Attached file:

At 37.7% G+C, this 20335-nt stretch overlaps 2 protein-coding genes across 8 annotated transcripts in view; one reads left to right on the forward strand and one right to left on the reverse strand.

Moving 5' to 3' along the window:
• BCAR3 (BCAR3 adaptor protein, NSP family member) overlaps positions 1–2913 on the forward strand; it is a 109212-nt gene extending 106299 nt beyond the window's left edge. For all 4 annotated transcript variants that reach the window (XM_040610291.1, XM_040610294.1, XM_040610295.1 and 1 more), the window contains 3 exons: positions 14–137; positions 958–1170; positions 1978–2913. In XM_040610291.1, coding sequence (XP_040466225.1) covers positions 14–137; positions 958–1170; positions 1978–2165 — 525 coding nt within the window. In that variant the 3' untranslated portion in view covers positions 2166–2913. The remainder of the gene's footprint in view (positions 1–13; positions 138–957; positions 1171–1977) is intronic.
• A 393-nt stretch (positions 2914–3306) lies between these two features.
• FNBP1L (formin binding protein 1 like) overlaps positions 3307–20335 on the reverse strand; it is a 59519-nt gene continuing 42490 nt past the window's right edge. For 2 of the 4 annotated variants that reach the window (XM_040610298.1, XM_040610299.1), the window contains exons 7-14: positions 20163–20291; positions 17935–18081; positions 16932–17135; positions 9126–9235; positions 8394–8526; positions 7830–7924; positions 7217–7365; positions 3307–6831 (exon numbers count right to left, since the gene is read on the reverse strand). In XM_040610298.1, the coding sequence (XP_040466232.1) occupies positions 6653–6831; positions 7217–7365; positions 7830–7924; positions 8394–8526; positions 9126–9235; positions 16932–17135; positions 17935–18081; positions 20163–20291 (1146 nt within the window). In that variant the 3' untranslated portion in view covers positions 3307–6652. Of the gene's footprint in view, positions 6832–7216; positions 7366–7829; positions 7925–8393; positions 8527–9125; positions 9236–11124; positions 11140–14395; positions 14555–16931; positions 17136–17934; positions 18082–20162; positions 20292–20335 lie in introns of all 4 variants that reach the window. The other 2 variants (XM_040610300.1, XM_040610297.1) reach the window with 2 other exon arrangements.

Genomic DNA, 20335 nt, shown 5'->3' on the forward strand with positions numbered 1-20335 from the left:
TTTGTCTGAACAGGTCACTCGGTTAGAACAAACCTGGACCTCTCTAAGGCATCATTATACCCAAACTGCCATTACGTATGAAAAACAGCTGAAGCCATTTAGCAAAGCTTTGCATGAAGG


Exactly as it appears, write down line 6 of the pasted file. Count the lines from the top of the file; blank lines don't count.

Genomic DNA, 20335 nt, shown 5'->3' on the forward strand with positions numbered 1-20335 from the left: